Nurul is also a working mother of two and is determined that her children carve their own paths in life. “They know the family loves them and that they will never be short-changed.”
Lastly, she offers this bit of advice to women wanting to make a difference through politics: “It is not a waiting game to have as many women politicians as possible. Seek to be empowered instead; the more emboldened a woman is, the easier it becomes to challenge and push back against misogyny. We can frontline our issues and provide a more conducive environment for women to be further empowered. It must be made known that whatever work it is that women are doing, either in building communities, societies or the country, they are all very important work. Women must support other women.”
Like Nurul, Kasthuri Patto comes from a political family, with much home talk on issues concerning the people. Her household was always thrumming with activity; political party supporters, unionists and activists alike would drop in for discussions with her father, P. Patto.
The late P. Patto was a fiery speaker, well-respected for championing the needs of the marginalised and voiceless, the underprivileged and the oppressed, and in upholding justice and equality. Kasthuri’s mother served as vice-president for DAP’s Women’s Wing and was in-charge of organising political campaigns.
Patto’s arrest and subsequent 18-month-long imprisonment under Operation Lalang was a deciding factor for Kasthuri’s entry into politics; and in Malaysia’s political arena where gender parity still requires much work, Kasthuri cuts an interesting figure. Amazingly, she is the country’s only Indian woman politician.
Patto had set a high bar for his daughter when he passed away in 1995; Kasthuri was just 15 then. “Many of my father’s supporters wanted me to be just like him, which perhaps was the reason why I was also readily accepted as a newly-minted politician.” She became the elected representative for Batu Kawan in 2013. By her second term, however, Kasthuri was no longer a politician under her father’s shadow.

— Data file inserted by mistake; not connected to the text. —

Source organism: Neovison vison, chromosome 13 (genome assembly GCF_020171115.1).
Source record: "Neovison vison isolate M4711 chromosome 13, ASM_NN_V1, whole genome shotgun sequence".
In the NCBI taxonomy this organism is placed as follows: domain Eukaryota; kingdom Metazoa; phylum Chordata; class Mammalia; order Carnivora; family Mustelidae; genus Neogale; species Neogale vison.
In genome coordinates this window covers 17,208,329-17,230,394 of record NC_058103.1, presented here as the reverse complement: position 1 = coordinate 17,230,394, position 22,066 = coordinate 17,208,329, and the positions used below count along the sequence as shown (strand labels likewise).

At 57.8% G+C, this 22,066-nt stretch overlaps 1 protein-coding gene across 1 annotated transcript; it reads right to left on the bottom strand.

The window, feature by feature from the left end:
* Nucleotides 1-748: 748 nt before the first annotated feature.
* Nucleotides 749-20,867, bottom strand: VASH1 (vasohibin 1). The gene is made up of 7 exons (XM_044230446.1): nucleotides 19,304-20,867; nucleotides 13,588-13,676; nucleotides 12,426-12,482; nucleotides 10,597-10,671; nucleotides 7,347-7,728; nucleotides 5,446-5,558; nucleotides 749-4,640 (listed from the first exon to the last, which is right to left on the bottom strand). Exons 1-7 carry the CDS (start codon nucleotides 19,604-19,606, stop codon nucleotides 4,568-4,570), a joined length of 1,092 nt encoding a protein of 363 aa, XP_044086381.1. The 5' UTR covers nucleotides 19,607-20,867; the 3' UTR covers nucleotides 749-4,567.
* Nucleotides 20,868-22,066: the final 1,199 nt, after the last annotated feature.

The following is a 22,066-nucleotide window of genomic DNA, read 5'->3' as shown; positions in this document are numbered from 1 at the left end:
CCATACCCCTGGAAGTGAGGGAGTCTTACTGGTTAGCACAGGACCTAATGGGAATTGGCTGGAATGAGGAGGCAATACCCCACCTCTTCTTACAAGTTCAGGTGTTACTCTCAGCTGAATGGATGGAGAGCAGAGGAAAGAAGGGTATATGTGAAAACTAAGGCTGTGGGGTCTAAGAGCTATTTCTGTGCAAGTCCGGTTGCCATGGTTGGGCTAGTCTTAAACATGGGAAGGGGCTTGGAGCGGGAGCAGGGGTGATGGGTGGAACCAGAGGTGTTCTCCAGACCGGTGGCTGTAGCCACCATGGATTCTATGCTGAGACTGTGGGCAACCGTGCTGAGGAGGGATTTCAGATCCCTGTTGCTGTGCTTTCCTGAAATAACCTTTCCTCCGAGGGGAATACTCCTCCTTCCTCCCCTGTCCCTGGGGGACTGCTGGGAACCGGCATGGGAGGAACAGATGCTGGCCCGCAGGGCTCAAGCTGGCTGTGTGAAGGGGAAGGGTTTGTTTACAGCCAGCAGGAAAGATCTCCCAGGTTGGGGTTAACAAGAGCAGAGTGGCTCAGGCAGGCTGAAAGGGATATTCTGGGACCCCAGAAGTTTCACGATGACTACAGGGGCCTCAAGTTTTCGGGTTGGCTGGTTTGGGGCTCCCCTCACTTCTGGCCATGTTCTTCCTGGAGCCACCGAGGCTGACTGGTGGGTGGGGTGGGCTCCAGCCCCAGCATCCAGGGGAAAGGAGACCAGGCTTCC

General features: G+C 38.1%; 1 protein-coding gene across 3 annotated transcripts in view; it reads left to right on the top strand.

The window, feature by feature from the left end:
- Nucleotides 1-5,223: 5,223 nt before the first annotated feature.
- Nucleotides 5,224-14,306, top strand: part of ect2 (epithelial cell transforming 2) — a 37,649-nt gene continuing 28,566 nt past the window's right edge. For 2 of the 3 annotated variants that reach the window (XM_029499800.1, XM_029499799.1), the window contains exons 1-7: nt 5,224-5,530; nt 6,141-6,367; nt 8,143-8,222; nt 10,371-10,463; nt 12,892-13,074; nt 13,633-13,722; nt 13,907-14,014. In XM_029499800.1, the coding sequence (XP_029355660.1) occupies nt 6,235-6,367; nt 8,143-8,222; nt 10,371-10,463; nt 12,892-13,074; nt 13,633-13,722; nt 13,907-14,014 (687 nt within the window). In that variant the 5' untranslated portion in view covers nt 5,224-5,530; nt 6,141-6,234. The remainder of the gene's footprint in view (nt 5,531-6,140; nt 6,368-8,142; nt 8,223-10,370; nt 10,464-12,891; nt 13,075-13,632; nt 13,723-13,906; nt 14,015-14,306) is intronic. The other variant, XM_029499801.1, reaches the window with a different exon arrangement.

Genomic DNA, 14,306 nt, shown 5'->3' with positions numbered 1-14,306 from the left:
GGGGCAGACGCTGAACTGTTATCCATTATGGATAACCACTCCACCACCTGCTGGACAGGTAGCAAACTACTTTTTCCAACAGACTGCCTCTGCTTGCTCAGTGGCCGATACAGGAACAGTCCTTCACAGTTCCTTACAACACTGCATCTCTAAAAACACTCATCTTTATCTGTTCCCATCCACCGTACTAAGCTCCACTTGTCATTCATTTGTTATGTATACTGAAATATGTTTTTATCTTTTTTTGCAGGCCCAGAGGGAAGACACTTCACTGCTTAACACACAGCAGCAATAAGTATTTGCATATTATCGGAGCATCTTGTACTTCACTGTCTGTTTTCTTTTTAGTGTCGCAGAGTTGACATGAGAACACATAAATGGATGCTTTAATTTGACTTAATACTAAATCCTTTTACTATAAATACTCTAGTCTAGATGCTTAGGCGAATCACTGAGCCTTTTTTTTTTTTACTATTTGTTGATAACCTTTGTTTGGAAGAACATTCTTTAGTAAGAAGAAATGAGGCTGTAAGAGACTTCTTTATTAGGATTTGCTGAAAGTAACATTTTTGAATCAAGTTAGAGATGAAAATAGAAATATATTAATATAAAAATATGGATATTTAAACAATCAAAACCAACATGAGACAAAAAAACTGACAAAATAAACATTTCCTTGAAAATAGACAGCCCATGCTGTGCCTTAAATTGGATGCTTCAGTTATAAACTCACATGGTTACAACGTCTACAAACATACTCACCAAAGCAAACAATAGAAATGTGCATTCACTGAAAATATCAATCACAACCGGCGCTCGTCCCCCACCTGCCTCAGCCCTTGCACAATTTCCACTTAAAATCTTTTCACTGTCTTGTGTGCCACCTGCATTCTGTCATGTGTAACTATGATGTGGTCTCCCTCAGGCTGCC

She had established herself, and is a firm advocate of a spectrum of issues, ranging from sexual harassment and child marriages to human rights violation and discrimination against race, gender and religion. “These are unpopular topics, but they are happening in our own backyard.”
The last issue especially, is something Kasthuri herself is all too familiar with. During her first Parliament sitting in 2013, Kasthuri was heckled when she debated on women’s issues, particularly on domestic violence, sex education and child marriages; and in 2020 she was again targeted in Parliament, this time with racial slurs.
Kasthuri’s experience is not an isolated incident. Many other women politicians have also been subjected to sexist remarks and sexual innuendos in Parliament. “We are a country that is 60 years old – a retraction and an apology should no longer suffice for the matter to be closed. We need to have better etiquette in the House,” she says.
Kasthuri is currently focused on amending the Standing Order Bill through which offending parties face a Rights and Privileges Committee. Along with the State Exco for Social Development and Non-Islamic Religious Affairs, Chong Eng, and the Penang Women’s Development Corporation, Kasthuri is determined to train through Sidang Wanita a cohort of younger women, from whichever political affiliation, to be interested in politics (read Getting Women into Politics Takes Effort from Above and Below).